20. Oakland Raiders  — Scored a combined 71 points in their first two games, a combined 37 in the three games since. They should bounce back against the Chargers in Week 6, especially if Derek Carr is healthy.
21. Tennessee Titans  — Matt Cassel passed 32 times for 141 yards, an appalling 4.4 average. That doesn't include 6 sacks for 22 yards, bringing him down to 119 yards on 38 plays, a 3.1 net average, compared to a league-wide figure of 6.2. Marcus Mariota remains day-to-day with a hamstring injury, and is expected to be a game-day decision for Week 6 against the Colts.
22. Houston Texans  — All hail Deshaun Watson and DeAndre Hopkins, the kings of Garbage Time! Down 39-20 with just 3:21 to play, Watson passed for 142 yards and 2 touchdowns, plus he rushed for a 2-point conversion. Watson even spiked the ball — down 16 points — with five seconds left. There's no such thing as a 16-point play, chief. I don't understand the oohs and aahs over carving up prevent defense in a game that was decided half an hour ago.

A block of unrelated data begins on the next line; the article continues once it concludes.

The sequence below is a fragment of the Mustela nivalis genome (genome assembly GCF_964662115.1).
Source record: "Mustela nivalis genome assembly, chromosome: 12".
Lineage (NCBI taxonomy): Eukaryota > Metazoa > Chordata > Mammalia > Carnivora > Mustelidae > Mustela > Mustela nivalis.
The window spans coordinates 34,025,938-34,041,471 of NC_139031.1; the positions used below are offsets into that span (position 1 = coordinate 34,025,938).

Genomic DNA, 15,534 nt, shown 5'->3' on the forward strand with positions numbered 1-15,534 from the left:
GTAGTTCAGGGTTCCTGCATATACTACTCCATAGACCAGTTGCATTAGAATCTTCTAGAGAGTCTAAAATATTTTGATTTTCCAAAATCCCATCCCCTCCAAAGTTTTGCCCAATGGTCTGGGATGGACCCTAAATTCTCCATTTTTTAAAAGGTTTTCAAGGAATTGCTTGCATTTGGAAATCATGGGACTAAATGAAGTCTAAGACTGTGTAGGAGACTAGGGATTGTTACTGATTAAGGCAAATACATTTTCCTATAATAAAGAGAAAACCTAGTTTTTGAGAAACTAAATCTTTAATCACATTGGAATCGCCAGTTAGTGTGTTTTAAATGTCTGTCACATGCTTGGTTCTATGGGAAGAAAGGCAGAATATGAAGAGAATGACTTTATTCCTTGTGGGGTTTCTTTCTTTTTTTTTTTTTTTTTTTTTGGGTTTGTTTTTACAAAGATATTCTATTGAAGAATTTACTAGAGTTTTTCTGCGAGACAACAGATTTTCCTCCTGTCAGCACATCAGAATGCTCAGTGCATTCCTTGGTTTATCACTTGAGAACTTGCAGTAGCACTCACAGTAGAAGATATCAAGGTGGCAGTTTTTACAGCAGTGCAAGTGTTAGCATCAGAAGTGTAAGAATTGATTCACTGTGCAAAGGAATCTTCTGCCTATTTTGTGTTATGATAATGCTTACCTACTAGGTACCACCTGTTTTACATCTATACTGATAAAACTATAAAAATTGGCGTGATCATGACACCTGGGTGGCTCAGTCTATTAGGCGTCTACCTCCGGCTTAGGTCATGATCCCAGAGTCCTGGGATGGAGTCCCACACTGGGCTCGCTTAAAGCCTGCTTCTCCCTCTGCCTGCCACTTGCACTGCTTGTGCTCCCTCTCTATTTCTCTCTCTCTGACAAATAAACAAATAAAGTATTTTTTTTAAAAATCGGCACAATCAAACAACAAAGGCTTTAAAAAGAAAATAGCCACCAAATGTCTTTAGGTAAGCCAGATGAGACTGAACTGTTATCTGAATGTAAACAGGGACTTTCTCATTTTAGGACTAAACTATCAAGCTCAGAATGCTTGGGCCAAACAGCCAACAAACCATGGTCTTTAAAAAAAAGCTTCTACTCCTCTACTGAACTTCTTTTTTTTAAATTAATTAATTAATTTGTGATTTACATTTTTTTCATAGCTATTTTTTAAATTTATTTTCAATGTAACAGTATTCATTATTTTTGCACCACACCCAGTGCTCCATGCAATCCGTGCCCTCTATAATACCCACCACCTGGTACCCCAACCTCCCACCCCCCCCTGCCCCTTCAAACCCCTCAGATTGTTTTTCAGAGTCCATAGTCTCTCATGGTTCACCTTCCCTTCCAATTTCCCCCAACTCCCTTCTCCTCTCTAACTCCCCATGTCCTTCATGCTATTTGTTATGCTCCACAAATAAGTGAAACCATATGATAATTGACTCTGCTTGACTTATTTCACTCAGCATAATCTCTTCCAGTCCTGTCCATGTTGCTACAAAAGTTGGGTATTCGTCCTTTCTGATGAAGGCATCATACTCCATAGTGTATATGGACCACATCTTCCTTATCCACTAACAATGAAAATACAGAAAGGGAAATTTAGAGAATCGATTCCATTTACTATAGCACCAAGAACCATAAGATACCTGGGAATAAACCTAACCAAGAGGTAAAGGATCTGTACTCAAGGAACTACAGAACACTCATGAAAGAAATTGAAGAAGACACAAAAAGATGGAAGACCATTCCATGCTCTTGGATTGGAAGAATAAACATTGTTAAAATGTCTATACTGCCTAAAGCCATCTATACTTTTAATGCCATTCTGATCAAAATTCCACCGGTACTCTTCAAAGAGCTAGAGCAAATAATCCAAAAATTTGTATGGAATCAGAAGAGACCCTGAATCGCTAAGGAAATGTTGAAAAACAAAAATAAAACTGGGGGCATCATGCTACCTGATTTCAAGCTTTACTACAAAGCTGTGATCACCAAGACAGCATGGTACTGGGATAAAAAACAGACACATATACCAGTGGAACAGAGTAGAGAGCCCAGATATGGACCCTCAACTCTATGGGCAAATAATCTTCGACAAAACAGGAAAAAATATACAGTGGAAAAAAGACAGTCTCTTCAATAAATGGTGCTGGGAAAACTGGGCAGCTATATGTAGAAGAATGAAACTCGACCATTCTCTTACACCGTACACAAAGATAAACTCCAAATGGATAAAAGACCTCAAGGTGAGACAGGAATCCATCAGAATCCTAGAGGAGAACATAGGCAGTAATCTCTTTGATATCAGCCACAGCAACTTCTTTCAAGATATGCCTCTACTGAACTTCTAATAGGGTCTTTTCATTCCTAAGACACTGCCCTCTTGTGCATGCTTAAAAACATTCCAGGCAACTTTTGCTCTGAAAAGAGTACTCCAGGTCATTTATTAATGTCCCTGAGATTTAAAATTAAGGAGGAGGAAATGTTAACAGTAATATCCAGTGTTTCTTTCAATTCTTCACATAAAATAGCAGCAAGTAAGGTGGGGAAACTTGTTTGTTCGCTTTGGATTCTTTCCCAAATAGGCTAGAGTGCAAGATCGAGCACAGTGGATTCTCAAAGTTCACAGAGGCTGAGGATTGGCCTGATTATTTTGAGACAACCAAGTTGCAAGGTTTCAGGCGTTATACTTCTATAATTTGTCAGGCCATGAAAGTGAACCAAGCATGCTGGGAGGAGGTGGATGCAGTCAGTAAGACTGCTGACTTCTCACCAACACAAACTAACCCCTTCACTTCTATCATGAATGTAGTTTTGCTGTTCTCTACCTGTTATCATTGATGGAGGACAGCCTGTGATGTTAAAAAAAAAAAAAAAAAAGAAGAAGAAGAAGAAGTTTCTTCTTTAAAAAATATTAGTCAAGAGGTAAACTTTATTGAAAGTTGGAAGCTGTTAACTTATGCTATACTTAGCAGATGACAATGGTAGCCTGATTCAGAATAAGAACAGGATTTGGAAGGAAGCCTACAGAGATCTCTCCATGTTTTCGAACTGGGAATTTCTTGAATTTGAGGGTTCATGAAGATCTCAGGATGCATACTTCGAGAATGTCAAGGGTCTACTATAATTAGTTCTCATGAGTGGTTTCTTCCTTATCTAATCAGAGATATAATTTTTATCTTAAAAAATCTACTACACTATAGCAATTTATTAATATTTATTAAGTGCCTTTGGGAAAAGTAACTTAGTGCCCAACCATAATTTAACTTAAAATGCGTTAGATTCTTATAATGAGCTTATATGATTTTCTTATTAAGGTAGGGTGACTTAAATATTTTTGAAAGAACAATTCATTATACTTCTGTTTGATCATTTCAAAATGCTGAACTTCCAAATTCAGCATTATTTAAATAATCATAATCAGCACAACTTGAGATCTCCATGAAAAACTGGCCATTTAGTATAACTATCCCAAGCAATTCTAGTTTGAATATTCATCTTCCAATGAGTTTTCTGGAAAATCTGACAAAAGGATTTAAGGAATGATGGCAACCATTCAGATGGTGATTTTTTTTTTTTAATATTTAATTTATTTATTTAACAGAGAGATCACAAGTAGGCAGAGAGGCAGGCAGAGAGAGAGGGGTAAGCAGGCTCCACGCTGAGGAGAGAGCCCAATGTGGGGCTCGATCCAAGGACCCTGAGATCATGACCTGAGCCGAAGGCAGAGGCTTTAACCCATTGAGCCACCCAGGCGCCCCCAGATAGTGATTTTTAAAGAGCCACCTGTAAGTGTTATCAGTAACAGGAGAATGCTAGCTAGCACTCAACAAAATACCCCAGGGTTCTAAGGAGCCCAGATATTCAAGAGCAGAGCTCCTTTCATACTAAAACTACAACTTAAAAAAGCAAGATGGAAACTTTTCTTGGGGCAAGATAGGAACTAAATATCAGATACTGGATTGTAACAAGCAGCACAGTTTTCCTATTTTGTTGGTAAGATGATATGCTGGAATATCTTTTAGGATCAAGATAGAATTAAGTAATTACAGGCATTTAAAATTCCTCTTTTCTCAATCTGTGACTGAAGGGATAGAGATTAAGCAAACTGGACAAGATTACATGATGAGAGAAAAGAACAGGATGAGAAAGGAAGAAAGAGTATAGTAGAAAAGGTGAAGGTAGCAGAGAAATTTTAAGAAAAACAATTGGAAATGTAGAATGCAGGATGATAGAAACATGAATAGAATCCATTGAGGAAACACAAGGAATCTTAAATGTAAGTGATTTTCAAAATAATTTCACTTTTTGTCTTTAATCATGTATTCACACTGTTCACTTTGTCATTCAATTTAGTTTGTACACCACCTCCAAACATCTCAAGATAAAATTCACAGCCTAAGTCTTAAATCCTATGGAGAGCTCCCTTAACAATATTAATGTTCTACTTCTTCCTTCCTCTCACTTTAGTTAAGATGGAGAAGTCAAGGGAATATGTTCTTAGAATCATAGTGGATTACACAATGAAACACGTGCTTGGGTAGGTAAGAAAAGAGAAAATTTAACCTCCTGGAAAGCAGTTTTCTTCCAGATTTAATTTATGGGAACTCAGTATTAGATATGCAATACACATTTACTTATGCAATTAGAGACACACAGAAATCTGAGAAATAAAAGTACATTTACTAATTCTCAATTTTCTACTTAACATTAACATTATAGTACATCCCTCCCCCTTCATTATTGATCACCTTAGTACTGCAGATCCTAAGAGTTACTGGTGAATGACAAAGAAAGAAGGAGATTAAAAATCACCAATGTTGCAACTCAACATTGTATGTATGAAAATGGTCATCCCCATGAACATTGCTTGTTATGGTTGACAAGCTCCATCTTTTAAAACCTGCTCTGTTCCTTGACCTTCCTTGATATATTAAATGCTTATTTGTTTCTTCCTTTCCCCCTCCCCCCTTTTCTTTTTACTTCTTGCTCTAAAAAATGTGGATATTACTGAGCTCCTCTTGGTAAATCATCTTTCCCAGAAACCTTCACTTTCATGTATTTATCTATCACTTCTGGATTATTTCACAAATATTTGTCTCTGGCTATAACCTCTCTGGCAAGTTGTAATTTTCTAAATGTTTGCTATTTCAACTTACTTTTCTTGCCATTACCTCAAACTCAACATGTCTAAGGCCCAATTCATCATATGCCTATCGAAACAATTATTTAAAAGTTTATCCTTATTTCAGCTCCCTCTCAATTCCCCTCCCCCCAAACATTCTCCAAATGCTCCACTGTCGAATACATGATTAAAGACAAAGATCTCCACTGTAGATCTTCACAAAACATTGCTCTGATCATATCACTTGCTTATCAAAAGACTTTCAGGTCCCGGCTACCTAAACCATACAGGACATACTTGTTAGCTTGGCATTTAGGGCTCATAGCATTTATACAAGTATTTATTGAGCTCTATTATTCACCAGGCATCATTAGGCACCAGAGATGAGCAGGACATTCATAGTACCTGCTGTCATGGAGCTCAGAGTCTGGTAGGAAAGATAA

J.J. Watt and Whitney Mercilus are both out for the season.
23. Los Angeles Rams  — Their great offensive stats were produced against two of the worst teams in the league, plus the porous Dallas defense without Sean Lee. They're obviously better than last year, but they struggled against Seattle, and I expect the same next week at Jacksonville.
24. New York Jets  — The Browns out-gained them by over 200 yards, and only repeated takeaways in the red zone saved the Jets. A lucky win over the worst team in the NFL.
25. Miami Dolphins  — I agree with Rodney Harrison: "Matt Moore — you owe it to your team to give him an opportunity. Jay Cutler's not getting it done, even despite their win today." The Dolphins have playoff aspirations; they can't just win with heroic defense every week.